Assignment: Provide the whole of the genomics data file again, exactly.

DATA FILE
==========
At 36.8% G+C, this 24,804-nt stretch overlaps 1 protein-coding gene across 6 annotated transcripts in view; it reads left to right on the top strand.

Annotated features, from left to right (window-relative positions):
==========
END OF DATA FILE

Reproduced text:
At 36.8% G+C, this 24,804-nt stretch overlaps 1 protein-coding gene across 6 annotated transcripts in view; it reads left to right on the top strand.

Annotated features, from left to right (window-relative positions):